What is a Business Network?

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  • Written By: Donna Reynolds
  • Edited By: Bronwyn Harris
  • Last Modified Date: 06 October 2019
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In today’s business environment, it is important for people to share information and resources in an efficient and cost effective manner. One of the most popular ways that people accomplish this is by using a business network. By definition, this can be any group of small to medium sized businesses with common interests and goals.

Companies within a business network collaborate with one another in order to pool their resources and capitalize on shared assets. Working together, the group members can take on projects that, individually, they might not have been able to manage.

A network is formed because a tangible need exists — members are seeking solutions to specific problems and looking for new opportunities for growth. These groups can be highly structured, holding regular meetings and with a set membership, or more loosely defined. There are virtual networks where members never meet face-to-face, but rather use a shared website and communicate via email and message boards.

There are as many types of business network groups as there are businesses. Groups can consist of companies in the same industry, such as a home builders’ organization or association of regional manufacturers. There are networks that are made up of people in a specific ethnic group. Women in business have found great support and strength by collaborating with other women who share the same focus. A business network can even be a group of small shops or stores in a specific neighborhood.


There are many advantages to joining this type of network. Members can share a customer base and develop new business opportunities. Companies can share suppliers, leveraging strength in numbers for better pricing and stronger vendor commitment. One also offers members shared resources and pools of information.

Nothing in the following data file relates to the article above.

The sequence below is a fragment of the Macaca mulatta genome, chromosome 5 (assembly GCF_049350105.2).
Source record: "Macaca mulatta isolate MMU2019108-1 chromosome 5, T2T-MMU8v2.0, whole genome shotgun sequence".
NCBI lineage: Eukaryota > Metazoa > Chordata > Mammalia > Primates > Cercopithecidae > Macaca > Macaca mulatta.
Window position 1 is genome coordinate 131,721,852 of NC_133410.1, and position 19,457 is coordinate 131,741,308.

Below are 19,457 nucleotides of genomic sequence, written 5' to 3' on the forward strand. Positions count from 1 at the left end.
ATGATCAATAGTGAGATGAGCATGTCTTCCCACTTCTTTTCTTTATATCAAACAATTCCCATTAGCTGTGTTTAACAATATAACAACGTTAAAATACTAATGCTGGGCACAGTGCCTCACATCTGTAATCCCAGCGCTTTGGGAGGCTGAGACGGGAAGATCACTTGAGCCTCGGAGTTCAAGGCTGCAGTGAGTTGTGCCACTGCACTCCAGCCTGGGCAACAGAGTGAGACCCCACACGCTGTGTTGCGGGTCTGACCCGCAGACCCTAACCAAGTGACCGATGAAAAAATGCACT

A business network can also serve as an alliance of like-minded individuals with a common problem. In recent years, they have served as strong lobbying groups, expressing members’ concerns about pending legislation that, if passed, might have a negative effect on the members’ industry. For example, a network in upstate New York organized its members to help stop passage of a bill that would have had a devastating impact on New York’s small businesses.

People who are interested in this concept have two options: join an existing business network or form a new group. To find an existing organization, individuals can contact the local chamber of commerce. This organization is an excellent resource, and should have a listing of all business groups in the area. Individuals might also consider contacting other businesses in a similar industry.

New groups are often formed out of necessity or as the result of a common problem. Many people find it very useful to talk to others in the local community to find out the kinds of problems other businesses in an area or industry are facing. All it takes to form a business network is a common focus and desire to work together for mutual success.


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